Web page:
The entrepreneurial life sounds enchanting but can take a toll if we aren’t mindful. Being on our toes 24/7, hustling endlessly, skimping on sleep, and blurring boundaries between your work and personal life isn’t sustainable in the long run. The uncertainties to the imbalanced living to the unpredictably long hours have an impact on our physical and emotional health. They definitely influence the dynamics of our personal relationships.
Honestly, I wish more entrepreneurs were told that health, not accumulated wealth, will always be their biggest asset. Sure, a majority of entrepreneurs I have spoken with understand the value of staying physically fit and workout at a public or home gym. But an equally large number doesn’t dedicate time to their mental well-being. While going to the gym is good, entrepreneurs need a daily dose of mindfulness to manage their stress and anxiety. They need to be equipped better to relax and navigate frustrations and negative emotions of entrepreneurial life.
Did you know that The University of California conducted a research to understand the link between entrepreneurship and mental illnesses? The results revealed that 49% of entrepreneurs surveyed were dealing with at least one mental illness (such as ADD, ADHD, bipolar disorder, addiction, depression, or anxiety).
That said, I recommend that more entrepreneurs turn to yoga. Yoga impacts physical, emotional, and mental well-being. Yoga can help cultivate sanity and stability. It teaches the value in patience, persistence, and letting go. Yoga is a reminder that you don’t have to remain connected to your business 24 hours a day to be successful. Yoga helps entrepreneurs recognize there is more to life than work. It reiterates that slowing down, pausing, and reflecting increases overall productivity.
To avoid burnout and create new ideas, yogic breathing can be helpful. Yoga trains us to meet ourselves and others where we are so we stop being critical, cynical, and judgmental. Yoga also makes us innovative and adaptable through the process of intention-setting, manifesting, and checklists (both making them and implementing them into actionable items). Yoga can help a business go from a state of surviving to thriving.
“Yoga teaches us to cure what need not be endured and endure what cannot be cured.”
If you are new to yoga asanas, pranayama, and meditation, I have a few friendly suggestions: Once you get an okay from your health practitioner to practice them, make it a habit. It might feel boring and repetitive in the beginning but stick with it. Whether you join a yoga studio (online in the COVID world) or subscribe to a yoga channel, or practice on Zoom with a yoga practitioner friend or family, show up with dedication and no expectations. Leave the ego off the yoga mat.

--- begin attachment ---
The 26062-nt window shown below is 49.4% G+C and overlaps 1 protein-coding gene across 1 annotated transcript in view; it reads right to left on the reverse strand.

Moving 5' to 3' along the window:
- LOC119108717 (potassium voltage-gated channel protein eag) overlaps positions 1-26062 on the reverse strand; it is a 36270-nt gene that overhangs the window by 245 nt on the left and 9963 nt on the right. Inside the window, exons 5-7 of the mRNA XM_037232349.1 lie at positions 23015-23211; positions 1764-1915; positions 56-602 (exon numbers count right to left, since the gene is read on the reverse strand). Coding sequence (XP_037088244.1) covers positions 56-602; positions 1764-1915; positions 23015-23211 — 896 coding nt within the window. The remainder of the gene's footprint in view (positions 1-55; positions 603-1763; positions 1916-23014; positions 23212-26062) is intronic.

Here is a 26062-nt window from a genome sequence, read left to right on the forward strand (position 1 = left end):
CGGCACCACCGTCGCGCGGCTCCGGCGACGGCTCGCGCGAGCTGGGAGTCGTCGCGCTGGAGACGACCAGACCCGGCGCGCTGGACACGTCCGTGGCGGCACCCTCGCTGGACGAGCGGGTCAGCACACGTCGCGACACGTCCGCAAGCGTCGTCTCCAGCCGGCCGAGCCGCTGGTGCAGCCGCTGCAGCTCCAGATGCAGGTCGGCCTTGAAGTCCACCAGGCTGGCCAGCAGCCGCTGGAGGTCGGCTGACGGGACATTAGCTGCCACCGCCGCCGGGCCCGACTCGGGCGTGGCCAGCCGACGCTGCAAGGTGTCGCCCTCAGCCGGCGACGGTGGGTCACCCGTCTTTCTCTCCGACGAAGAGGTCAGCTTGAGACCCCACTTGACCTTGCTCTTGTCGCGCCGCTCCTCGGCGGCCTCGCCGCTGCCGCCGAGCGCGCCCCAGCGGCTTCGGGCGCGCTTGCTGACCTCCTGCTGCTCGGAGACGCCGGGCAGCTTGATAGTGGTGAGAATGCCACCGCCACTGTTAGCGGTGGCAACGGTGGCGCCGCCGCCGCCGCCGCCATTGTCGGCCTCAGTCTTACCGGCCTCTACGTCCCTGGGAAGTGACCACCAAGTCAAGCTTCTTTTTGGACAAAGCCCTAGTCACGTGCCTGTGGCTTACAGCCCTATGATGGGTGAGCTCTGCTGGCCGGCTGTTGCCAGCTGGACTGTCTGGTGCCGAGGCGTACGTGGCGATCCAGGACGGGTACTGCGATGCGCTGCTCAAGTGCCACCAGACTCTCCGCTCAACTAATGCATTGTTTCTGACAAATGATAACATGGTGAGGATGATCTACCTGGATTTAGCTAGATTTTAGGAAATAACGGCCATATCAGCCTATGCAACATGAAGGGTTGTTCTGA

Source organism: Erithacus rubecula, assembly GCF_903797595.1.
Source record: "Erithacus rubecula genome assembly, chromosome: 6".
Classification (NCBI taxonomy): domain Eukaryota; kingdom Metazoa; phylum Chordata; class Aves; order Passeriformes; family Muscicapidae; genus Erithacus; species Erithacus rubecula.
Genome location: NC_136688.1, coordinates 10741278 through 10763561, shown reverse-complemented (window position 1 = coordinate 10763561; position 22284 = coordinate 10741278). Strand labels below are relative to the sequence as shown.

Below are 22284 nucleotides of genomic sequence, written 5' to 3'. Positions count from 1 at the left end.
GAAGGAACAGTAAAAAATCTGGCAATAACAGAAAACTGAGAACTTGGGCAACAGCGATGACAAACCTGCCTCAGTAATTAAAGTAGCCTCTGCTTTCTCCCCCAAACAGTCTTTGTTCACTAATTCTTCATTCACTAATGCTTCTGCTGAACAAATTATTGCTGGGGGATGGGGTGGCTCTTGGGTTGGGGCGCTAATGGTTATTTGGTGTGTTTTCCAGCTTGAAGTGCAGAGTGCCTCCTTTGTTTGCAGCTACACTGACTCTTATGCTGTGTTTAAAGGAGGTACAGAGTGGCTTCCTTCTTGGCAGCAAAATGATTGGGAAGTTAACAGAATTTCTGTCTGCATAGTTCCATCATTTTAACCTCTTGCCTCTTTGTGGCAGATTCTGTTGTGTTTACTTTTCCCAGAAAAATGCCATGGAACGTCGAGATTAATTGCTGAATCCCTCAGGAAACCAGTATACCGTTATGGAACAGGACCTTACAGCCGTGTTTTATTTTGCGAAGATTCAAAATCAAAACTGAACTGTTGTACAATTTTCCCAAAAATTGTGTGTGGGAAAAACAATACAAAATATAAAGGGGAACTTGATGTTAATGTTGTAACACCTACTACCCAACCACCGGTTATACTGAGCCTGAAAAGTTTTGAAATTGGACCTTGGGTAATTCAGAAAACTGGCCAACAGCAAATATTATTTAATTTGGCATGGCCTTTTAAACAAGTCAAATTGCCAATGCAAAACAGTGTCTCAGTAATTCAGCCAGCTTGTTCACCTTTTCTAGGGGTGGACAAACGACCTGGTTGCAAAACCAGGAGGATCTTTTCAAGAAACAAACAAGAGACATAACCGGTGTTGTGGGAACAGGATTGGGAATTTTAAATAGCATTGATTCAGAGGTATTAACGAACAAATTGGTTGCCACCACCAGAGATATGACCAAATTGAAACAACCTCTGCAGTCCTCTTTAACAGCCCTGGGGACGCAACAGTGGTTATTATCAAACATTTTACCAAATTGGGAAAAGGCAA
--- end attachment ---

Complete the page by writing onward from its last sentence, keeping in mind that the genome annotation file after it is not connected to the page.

Carve out that time for yourself. On some days, you might have just 20 minutes, and that’s OK. Meditate for five minutes. Do 10-15 minutes of pranayama. Below is a list of some of my favorite asanas when I don’t have the time to do an entire 75-90-minute class. Don’t allow time as an excuse to not take care of yourself.
Five to 12 rounds of Sun Salutations (Surya Namaskar) is a full-body workout. Typically, I prefer to follow a sequence where one asana leads to the next one and makes perfect sense. But on some days, after a little warm up of neck, shoulder, and ankle rolls, I like to get into Downward Dog (Adho Mukha Śvānāsana), Half Spinal Twist (Ardha Matsyendrasana), Cobra Pose (Bhujangasana), Bound Angle Pose (Baddha Konasana), and Headstand (Sirasana), followed by Balasana (Child Pose) and ending with Corpse Pose (Savasana).
There will be days when your mind will resist showing up to the mat, but know that it’s on those days when you need to practice yoga most. As one of my Ayurveda teachers, Dr. Vasant Lad, says, “If you don’t make time to add life to your life, what’s the point, my dear?”
Sweta Srivastava Vikram is an international speaker, best-selling author of 12 books, and Ayurveda and mindset coach is a wellness columnist for SEEMA and committed to helping people thrive on their own terms. As a trusted source on health and wellness, most recently appearing on NBC and Radio Lifeforce, Sweta has dedicated her career to writing about and teaching a more holistic approach to creativity, productivity, health, and nutrition. Her work has appeared in The New York Times and other publications across nine countries. Sweta is a trained yogi and certified Ayurveda health coach and holds a Master’s in Strategic Communications from Columbia University. Voted as “One of the Most Influential Asians of Our Times” and winner of the “Voices of the Year” award (past recipients have been Chelsea Clinton), she lives in NYC with her husband.
DISCLAIMER: Information in this article is presented for the sole purpose of imparting education on Ayurveda and mindfulness and the information isn’t intended to diagnose, treat, mitigate, cure, or prevent any disease. If you have a medical condition, or are pregnant or lactating, please consult a health professional. Before making changes to your diet or lifestyle, it is recommended that you speak with your physician.